Book Review: The Sunset Limited by Cormac McCarthy

Elberry puzzles over a ‘novel in dramatic form’ from the author of No Country for Old Men and The Road

Here is a puzzling thing. McCarthy, who is generally known for harrowing tales of bloodshed and mutilation, has written a play starring a ex-crim and a suicidal professor, sitting at a table debating the meaning of life. There are no fireside decapitations. There are no mutilations. There is no genocide. There isn’t even any wounding. There are just two characters, referred to as White and Black throughout, since the professor is white and the ex-crim black.

White has lost faith in everything, including Western civilisation, and therefore tried to jump into the path of a train. Black pulled White back and somehow they end up in Black’s flat. Then they talk. Black talks a lot of Jesus talk and White talks about how Western civilisation went up in the chimneys of Dachau.

Black is on the side of life, brotherhood, and Jesus; White is a nihilist, an educated, middle-aged suicidal nihilist. It’s not as crude as Jesus versus Dachau, though: Black believes in god, and assumes this god is Jesus Christ, but the immediacy of his belief swallows up the particularity of creed; and White doesn’t debate so much as cling stubbornly to his own lack of belief, in anything. Throughout, Black tries to keep White from rushing off to kill himself. He argues, he sympathises, he tells his own jailhouse shiv stories. There isn’t much in the way of argument or debate: it’s rather a meandering conversation, generated by two irreconcilably opposed perspectives.

On a first reading it falls far short of Blood Meridian or even the weaker No Country for Old Men. Yet it is by no means bad. At times it recalls Beckett, especially in the stark close; and the argument follows Camus’ The Myth of Sisyphus, up to a point. It is all recast into McCarthy’s particular, grimly humorous manner. So Black relates his first encounter with God, a voice coming to him after he nearly beats a fellow prisoner to death:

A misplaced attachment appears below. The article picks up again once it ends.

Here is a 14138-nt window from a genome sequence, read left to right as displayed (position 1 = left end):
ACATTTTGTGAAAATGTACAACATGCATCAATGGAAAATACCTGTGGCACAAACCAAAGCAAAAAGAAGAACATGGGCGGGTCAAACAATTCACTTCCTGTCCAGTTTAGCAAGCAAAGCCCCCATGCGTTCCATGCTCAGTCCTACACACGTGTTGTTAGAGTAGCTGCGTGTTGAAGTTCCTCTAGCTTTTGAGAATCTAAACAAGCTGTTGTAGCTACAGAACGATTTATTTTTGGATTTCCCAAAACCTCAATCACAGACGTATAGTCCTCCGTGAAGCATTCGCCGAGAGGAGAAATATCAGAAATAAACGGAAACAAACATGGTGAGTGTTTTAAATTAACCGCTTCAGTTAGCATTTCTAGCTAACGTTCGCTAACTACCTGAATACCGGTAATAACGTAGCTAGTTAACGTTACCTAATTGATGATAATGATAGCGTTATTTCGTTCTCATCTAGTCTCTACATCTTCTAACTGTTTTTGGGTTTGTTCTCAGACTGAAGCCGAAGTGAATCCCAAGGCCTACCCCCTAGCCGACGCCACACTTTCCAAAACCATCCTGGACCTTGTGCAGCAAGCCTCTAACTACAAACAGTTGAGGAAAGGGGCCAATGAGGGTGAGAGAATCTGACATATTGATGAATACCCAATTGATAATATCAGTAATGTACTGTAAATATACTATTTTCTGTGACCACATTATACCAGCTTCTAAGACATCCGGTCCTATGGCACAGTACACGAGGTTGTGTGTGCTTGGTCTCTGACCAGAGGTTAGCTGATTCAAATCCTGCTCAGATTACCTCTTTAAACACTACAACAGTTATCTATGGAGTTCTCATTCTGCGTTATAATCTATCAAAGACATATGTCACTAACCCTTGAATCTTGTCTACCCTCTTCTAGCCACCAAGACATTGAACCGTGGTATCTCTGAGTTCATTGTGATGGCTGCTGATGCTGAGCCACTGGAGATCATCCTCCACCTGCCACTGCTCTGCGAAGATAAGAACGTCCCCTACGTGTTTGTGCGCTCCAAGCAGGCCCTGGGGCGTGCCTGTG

Black: If he didnt know I was ready to listen he wouldnt of said a word.

White: He’s an opportunist.

Black: Meanin I guess that he seen somebody in a place low enough to where he ought to be ready to take a pretty big step.

White: Something like that.

Black: And you think that maybe I think that you might be in somethin like that kind of a place you own self.

White: Could be.

Black: Well I can dig that. I can dig it. Of course they is one small problem.

White: And that is.

Black: I aint God .

White: I’m glad to hear you say that.

Black: It come as a relief to me too.

The dialogue is largely plausible though it slips into something more typically apocalyptic at the close, as White thunders:

I dont believe in God. Can you understand that? Look around you man. Cant you see? The clamour and din of those in torment has to be the sound most pleasing to his ear. And I loathe these discussions. The argument of the village atheist whose single passion is to revile endlessly that which he denies the existence of in the first place. Your fellowship is a fellowship of pain and nothing more. And if that pain were actually collective instead of simply reiterative then the sheer weight of it would drag the world from the walls of the universe and send it crashing and burning through whatever night it might yet be capable of engendering until it was not even ash.

Against this, Black has just his basic decency and his stubborn good humour. He seems to be somewhere between Kierkegaard’s Knight of Infinite Resignation, and the Knight of Faith, and so (in Kierkegaard’s terminology) a stage or two beyond White. He tries to persuade White as much by his presence and example as by his words, but to little avail. White’s despair seems fundamentally immovable, and at the end he leaves, to what fate we are not informed.